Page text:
During these years, Jeb Bush was in the private sector, popping his head up now and then mostly to tut-tut his fellow Republicans for their insufficient sensitivity on issues ranging from illegal immigration to gay marriage.
He is not temperamentally at home in the post–Tea Party era, which has been defined largely by the ideological bomb-throwers who have bounded onto the national stage. And he hasn’t exactly gone out of his way to endear himself to the post–Tea Party electorate, ardently backing Common Core and comprehensive immigration reform and even dissenting from the conservative consensus on smaller issues such as the confirmation of Attorney General Loretta Lynch.
The Tea Party produced two sorts of politicians who are now on the presidential stage, both of which Bush will have to overcome. There are the big personalities who instantly command press attention regardless of whether they merit it, like Paul and Cruz, New Jersey governor Chris Christie, and public-relations guru Donald Trump. It is not hard to see Bush outlasting these candidates not only for financial reasons — he has more money to stay in the race — but also simply because his seriousness and sense of purpose, as they say, “wear better.”
The other group presents a bigger challenge. It’s composed of lesser-known personalities who have proved to be serious campaigners who can think on their feet and, like Bush, handle virtually any question hurled at them by the press. Count among them Florida senator Marco Rubio, and former Hewlett-Packard CEO Carly Fiorina, who not only match up well generationally against Hillary Clinton but also exude energy and gravitas.
Does Jeb match up as well? The other center-right candidates who have recently won the Republican nomination despite ideological qualms about them, McCain and Romney, had what seemed to be pretty compelling arguments in favor of their electability. Skeptics will say that Bush doesn’t, and not for outlandish reasons.
It has long been said that if Bush is the nominee, Republicans will cede the dynastic issue, which is true. But they’ll also potentially cede something else, which far fewer voters are talking about: that of crony capitalism. Over the past several months, as donations to the Clinton Foundation have been scrutinized and indexed against various entities seeking favorable treatment from the State Department, this charge has become perhaps the most damning indictment of Hillary Clinton.
Bush, whose connections to the upper echelons of political power extend back decades, is vulnerable to a similar charge, although on a smaller scale. He touts his business experience, but reporters are beginning to chatter about how Bush used his family’s political power to boost various businesses with which he was involved. In one case, when his father was in the White House, Bush traveled to Nigeria with executives from a Florida company, Moving Water Industries, leveraging his connections to help it secure an $80 million equipment deal.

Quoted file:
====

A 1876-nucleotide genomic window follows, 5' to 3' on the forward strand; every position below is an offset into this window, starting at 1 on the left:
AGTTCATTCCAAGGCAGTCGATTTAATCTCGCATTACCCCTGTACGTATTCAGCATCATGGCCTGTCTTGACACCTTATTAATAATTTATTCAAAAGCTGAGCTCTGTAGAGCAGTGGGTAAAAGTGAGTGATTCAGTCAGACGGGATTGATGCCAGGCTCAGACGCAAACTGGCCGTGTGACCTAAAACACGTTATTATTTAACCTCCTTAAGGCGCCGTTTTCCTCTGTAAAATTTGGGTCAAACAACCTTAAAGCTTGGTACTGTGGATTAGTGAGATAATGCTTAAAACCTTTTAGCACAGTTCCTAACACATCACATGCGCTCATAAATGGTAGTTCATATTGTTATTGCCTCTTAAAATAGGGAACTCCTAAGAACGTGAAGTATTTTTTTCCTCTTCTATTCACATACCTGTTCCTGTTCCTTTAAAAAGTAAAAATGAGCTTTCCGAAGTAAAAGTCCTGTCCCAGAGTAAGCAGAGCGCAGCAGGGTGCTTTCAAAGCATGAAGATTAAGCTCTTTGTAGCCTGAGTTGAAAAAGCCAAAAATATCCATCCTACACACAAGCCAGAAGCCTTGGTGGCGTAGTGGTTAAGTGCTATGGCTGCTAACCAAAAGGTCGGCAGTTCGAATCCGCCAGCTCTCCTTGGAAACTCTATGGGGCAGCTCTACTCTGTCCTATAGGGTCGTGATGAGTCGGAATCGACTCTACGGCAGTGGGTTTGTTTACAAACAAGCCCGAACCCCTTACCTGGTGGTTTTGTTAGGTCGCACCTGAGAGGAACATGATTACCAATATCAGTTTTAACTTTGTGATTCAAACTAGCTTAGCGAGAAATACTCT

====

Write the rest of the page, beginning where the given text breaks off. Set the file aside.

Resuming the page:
In 2012 the Republicans had a nominee, Mitt Romney, who couldn’t make the GOP’s most powerful arguments against Obamacare because he had implemented a similar health-care plan as governor of Massachusetts. Many Republicans will be reluctant to nominate a candidate who may be unable to land the two most powerful punches against Hillary Clinton. The Bush campaign dismisses that idea, and spokesman Tim Miller says that, over the past seven years in particular, “Bush has made a successful career in business where he has gained perspective on how the Obama policies have hindered job creation across the country.”
Regardless, Bush will no doubt be a formidable contender. This is a family that plays to win. George H. W. Bush, now shrouded in the nostalgic appreciation of the Left, torpedoed Dukakis in 1988 with a barrage of negative ads over hot-button cultural issues. The Democrats cried bloody murder. Even as George W. Bush talked about compassionate conservatism, he did a political demolition job on John McCain in the 2000 South Carolina primary that left McCain and his supporters bruised for years afterward. During the Florida recount, Bush brought in family consigliere James Baker and outfought the forces of Al Gore (it helped that Bush had more votes).
Should we expect the same from the Bush clan this time around? “Everybody’s going to destroy everybody,” an insider says.
There is also the intangible issue of stature. “When I look at the candidates, there’s one who looks like a president and talks like a president and, frankly, it’s Jeb Bush,” says Rothenberg. This is where Bush’s stolidity pays dividends. By now, he has exposed himself to thousands of questions from the press over hundreds of hours on the campaign trail and has made unintended news just once, on the question of Iraq. His release of 33 years’ worth of tax returns — Romney and McCain released two years’ worth — underscores his commitment to honesty and transparency. He has approached the campaign like a president.
That may not excite people, but the importance of the sizzle factor may also diminish when primary voters get more serious. And in a matchup against Hillary Clinton, it’s not hard to see the country defaulting to another Bush: competent, ethical, and unexciting. If that’s the case, the general-election matchup may very well resemble the 1988 battle between George H. W. Bush and Michael Dukakis, one in which neither party is enthused about its nominee, the campaign is all-out war, and the better man wins by the process of elimination.